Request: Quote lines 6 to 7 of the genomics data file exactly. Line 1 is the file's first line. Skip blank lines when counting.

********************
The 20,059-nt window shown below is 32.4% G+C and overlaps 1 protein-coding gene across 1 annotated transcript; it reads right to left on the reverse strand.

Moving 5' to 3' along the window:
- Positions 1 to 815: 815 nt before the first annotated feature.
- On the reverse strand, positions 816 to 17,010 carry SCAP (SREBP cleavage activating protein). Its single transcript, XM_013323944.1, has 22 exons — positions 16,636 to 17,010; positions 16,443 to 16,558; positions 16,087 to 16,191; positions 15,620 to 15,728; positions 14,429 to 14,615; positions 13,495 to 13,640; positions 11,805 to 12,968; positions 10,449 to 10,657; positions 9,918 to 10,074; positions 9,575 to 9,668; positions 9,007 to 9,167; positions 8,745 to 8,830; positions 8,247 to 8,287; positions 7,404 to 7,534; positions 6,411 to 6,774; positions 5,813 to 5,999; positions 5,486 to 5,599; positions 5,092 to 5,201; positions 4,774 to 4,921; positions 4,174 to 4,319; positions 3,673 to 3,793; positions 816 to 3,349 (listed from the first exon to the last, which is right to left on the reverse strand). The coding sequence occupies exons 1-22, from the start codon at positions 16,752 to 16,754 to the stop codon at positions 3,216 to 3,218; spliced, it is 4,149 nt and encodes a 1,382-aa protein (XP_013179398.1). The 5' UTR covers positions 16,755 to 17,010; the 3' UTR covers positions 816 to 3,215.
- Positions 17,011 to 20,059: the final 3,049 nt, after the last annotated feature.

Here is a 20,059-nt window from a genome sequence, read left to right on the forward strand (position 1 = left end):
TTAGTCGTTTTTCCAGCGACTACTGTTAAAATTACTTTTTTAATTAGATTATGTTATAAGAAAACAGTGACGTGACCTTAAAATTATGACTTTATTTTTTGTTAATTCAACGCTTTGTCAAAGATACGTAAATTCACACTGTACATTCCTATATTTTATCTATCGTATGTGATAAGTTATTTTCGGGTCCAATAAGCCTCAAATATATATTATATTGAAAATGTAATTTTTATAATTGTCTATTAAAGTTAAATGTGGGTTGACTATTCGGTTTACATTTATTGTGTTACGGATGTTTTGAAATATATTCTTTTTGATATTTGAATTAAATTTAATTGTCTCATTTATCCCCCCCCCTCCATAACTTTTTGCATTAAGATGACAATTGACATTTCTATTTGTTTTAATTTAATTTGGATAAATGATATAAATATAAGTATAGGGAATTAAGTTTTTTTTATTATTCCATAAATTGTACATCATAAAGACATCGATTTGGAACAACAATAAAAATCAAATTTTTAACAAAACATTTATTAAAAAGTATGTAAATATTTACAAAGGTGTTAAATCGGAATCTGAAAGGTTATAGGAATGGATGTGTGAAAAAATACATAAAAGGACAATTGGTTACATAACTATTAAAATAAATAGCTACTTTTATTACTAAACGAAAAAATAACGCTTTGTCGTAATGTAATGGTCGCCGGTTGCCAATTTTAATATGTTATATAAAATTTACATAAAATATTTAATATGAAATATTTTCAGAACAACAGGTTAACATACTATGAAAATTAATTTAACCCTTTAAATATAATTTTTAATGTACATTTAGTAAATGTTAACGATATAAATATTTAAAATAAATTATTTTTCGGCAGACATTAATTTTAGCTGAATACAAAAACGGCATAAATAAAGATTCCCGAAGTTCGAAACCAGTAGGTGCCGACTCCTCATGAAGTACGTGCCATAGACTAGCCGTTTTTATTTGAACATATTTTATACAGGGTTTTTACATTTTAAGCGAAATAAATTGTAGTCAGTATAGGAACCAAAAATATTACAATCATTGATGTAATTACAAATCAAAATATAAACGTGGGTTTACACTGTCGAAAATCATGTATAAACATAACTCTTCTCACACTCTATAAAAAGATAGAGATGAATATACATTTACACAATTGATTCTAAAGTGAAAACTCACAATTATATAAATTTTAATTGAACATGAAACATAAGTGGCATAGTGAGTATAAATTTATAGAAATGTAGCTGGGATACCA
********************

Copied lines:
Here is a 20,059-nt window from a genome sequence, read left to right on the forward strand (position 1 = left end):
TTAGTCGTTTTTCCAGCGACTACTGTTAAAATTACTTTTTTAATTAGATTATGTTATAAGAAAACAGTGACGTGACCTTAAAATTATGACTTTATTTTTTGTTAATTCAACGCTTTGTCAAAGATACGTAAATTCACACTGTACATTCCTATATTTTATCTATCGTATGTGATAAGTTATTTTCGGGTCCAATAAGCCTCAAATATATATTATATTGAAAATGTAATTTTTATAATTGTCTATTAAAGTTAAATGTGGGTTGACTATTCGGTTTACATTTATTGTGTTACGGATGTTTTGAAATATATTCTTTTTGATATTTGAATTAAATTTAATTGTCTCATTTATCCCCCCCCCTCCATAACTTTTTGCATTAAGATGACAATTGACATTTCTATTTGTTTTAATTTAATTTGGATAAATGATATAAATATAAGTATAGGGAATTAAGTTTTTTTTATTATTCCATAAATTGTACATCATAAAGACATCGATTTGGAACAACAATAAAAATCAAATTTTTAACAAAACATTTATTAAAAAGTATGTAAATATTTACAAAGGTGTTAAATCGGAATCTGAAAGGTTATAGGAATGGATGTGTGAAAAAATACATAAAAGGACAATTGGTTACATAACTATTAAAATAAATAGCTACTTTTATTACTAAACGAAAAAATAACGCTTTGTCGTAATGTAATGGTCGCCGGTTGCCAATTTTAATATGTTATATAAAATTTACATAAAATATTTAATATGAAATATTTTCAGAACAACAGGTTAACATACTATGAAAATTAATTTAACCCTTTAAATATAATTTTTAATGTACATTTAGTAAATGTTAACGATATAAATATTTAAAATAAATTATTTTTCGGCAGACATTAATTTTAGCTGAATACAAAAACGGCATAAATAAAGATTCCCGAAGTTCGAAACCAGTAGGTGCCGACTCCTCATGAAGTACGTGCCATAGACTAGCCGTTTTTATTTGAACATATTTTATACAGGGTTTTTACATTTTAAGCGAAATAAATTGTAGTCAGTATAGGAACCAAAAATATTACAATCATTGATGTAATTACAAATCAAAATATAAACGTGGGTTTACACTGTCGAAAATCATGTATAAACATAACTCTTCTCACACTCTATAAAAAGATAGAGATGAATATACATTTACACAATTGATTCTAAAGTGAAAACTCACAATTATATAAATTTTAATTGAACATGAAACATAAGTGGCATAGTGAGTATAAATTTATAGAAATGTAGCTGGGATACCA